Ontario launches public consultations into police carding
Toronto Mayor John Tory had pledged in June to reform “carding” in the city, but then decided to delay any action until the province reviewed the controversial police practice.
With the Black Lives Matter protest that blocked traffic on the Allen Expressway earlier this week still fresh in the minds of many, the provincial government has announced plans to begin public consultations on street checks or carding.
The consultations – which will be held with community organizations, policing partners, academics, civil liberty organizations as well as asking the general public for online participation – are to begin in August.
Toronto Mayor John Tory (open John Tory’s policard) had pledged in June to reform “carding” in the city, but then decided to delay any action until the province reviewed the controversial police practice and set up province wide regulations.
Community Safety Minister Yasir Naqvi announced in June that the provincial government planned to review the practice often called “street checks” outside Toronto.
“Our government takes the protection of human rights very seriously and has been clear that we have zero tolerance for racism or marginalization, including any form of discrimination based on skin colour, background, religion or gender,” said Naqvi in a news release. “We stand opposed to any practice where police stop individuals without reason, cause or for clear policing purposes.”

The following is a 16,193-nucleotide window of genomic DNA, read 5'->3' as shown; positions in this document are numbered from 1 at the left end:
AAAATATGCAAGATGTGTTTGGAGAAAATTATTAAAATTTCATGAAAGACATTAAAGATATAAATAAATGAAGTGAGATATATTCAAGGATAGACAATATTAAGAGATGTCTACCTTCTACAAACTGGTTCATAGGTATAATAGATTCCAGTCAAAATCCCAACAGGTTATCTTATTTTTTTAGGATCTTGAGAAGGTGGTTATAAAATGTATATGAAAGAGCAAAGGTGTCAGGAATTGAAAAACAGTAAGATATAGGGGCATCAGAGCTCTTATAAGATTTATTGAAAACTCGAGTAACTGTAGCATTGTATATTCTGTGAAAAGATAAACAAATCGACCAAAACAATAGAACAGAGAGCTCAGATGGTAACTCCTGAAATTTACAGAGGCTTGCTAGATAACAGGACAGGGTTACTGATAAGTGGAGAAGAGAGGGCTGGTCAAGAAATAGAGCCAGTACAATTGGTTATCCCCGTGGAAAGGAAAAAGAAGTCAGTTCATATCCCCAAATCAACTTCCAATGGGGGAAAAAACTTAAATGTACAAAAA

The consultations will develop new rules so the practice of street checks is “right-based and properly carried out, protecting individual Charter and human rights, strengthening public accountability and allowing for a consistent and clearly defined approach for police,” the Ontario government’s release said.
The practice of carding in the GTA has been an extremely controversial one with many activists criticizing it as a form of “racial profiling.”